📖[PDF] Concept Analysis in Nursing by John Paley | Perlego (2023)

📖[PDF] Concept Analysis in Nursing by John Paley | Perlego (1)

What sort of thing is a concept? What are people referring to when they use the word ‘concept’? What does it mean to say that Jones doesn’t understand the concept of risk, or that Andrew Jameton introduced the concept of moral distress, or that Ford’s Model T was a revolutionary concept in automobiles, or that children acquire the concept of false belief by the time they are four to five years old, or that in the 1940s early ambulation was a whole new concept in postpartum care? If we acquire, or have, or possess a concept, what sort of having is that, and what exactly is it that comes into our possession? Is a concept a mental item, an ability, or an abstract entity of some kind?

I think the first of these questions takes us down a cul-de-sac. Ask what sort of thing a concept is, and you are already committed (a) to the assumption that it is something, and (b) to the project of trying to determine its nature. The important question – ‘Is there, in fact, any such thing?’ – has been answered by default. I would rather ask: ‘How do we use the word “concept”? What does using the word permit us to do that is useful?’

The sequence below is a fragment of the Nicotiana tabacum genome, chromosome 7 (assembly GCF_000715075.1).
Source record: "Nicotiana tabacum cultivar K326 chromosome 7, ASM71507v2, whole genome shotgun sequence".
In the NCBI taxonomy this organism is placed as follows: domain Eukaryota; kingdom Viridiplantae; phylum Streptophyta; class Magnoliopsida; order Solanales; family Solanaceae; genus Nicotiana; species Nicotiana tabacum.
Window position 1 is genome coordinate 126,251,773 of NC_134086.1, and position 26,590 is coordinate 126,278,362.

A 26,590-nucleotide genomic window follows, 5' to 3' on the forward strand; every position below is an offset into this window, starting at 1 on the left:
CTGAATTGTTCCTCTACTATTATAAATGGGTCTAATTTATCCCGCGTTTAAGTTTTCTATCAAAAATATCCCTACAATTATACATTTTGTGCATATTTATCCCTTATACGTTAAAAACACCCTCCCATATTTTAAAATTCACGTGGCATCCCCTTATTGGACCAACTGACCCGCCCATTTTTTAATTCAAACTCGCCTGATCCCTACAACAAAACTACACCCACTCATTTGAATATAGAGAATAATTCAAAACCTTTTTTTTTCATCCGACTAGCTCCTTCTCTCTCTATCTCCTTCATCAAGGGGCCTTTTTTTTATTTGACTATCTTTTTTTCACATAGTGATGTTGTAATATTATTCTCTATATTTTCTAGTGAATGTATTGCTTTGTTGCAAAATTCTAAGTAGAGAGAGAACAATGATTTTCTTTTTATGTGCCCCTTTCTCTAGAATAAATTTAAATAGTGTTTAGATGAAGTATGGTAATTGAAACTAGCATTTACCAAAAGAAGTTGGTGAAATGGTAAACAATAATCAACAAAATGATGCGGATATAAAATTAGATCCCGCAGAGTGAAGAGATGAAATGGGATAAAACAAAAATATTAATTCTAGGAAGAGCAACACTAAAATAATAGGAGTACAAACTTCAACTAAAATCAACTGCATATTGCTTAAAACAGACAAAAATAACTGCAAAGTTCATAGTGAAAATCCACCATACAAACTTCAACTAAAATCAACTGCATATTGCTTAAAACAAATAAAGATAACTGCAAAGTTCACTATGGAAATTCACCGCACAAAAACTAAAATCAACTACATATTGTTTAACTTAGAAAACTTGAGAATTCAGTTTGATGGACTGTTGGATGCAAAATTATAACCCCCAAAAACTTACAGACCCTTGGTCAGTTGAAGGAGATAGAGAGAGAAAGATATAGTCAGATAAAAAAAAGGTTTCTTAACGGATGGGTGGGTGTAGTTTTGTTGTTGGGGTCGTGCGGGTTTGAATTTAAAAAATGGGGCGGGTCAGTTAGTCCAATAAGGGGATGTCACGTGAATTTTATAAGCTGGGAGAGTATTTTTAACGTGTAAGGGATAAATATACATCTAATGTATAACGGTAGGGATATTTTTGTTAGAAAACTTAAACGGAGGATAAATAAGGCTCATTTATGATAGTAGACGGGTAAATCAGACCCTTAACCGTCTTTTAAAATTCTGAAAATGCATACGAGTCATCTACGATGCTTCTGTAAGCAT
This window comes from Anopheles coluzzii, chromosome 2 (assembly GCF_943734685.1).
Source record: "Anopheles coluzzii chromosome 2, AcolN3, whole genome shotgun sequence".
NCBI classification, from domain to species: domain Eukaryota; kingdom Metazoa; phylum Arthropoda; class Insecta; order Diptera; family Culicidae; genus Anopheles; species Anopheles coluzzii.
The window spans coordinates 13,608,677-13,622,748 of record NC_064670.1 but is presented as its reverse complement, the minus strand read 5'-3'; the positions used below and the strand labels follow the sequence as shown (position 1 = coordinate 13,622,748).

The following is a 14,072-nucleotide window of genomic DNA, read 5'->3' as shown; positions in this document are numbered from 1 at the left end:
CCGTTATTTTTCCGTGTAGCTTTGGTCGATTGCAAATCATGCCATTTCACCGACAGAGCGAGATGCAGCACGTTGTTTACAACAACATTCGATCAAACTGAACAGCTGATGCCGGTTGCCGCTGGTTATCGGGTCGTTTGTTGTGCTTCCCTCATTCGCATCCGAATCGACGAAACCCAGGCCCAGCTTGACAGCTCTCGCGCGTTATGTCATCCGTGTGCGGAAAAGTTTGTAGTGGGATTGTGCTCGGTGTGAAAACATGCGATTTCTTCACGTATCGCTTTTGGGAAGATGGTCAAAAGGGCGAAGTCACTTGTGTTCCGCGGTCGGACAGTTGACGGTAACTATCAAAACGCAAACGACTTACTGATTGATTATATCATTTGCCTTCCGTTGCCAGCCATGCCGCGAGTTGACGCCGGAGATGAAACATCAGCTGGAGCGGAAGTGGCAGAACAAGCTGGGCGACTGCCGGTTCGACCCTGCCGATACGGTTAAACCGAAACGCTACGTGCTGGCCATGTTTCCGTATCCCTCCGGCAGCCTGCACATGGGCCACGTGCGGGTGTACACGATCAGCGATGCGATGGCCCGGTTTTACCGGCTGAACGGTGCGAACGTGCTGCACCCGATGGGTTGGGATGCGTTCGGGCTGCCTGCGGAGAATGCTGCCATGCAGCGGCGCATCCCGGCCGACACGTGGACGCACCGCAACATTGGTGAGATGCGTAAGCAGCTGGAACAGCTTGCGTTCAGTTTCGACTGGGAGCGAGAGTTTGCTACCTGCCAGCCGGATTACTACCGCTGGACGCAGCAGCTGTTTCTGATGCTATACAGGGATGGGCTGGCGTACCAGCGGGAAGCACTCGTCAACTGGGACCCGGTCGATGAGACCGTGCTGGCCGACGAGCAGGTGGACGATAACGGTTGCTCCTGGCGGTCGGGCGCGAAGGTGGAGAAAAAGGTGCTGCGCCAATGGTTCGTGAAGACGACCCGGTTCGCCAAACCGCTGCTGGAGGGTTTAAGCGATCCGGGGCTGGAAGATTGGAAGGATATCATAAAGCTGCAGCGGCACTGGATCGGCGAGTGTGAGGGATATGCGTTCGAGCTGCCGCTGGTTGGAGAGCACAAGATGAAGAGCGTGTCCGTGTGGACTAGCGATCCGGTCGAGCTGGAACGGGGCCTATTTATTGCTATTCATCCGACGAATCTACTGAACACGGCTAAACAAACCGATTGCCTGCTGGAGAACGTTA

1.1 Two aims

My first aim is to make the following claim more plausible than it will seem now:

Humour me. Suppose, just for a minute, that this claim is true. In that case, there can be no such thing as concept analysis, since there is nothing to analyse. However, there might be an alternative that scratches the same itch. This alternative would not be an analysis of ‘concepts’. Instead, it would be an investigation of interesting words and expressions. In nursing, rather than ‘analysing the concept of hope’, we could explore different uses of the word ‘hope’ – as a noun, as a verb – and the different functions it can have in a range of grammatical constructions: positive statements, negative statements, first-person uses, third-person uses, with or without ellipsis and so on. (This is not at all the same thing as doing concept analysis, as will become clear.)

My second aim is to illustrate this alternative with two case studies.

1.2 Two expressions

The expressions chosen for the case studies are of interest for different reasons. ‘Hope’ is a common-or-garden term which has come to have clinical significance. There is now a sizeable literature on hope in health care. ‘Moral distress’, in contrast, is an invented phrase, coined in 1984. The ‘concept’ of moral distress has been the subject of intensive academic discussion in nursing and, more recently, other health care disciplines.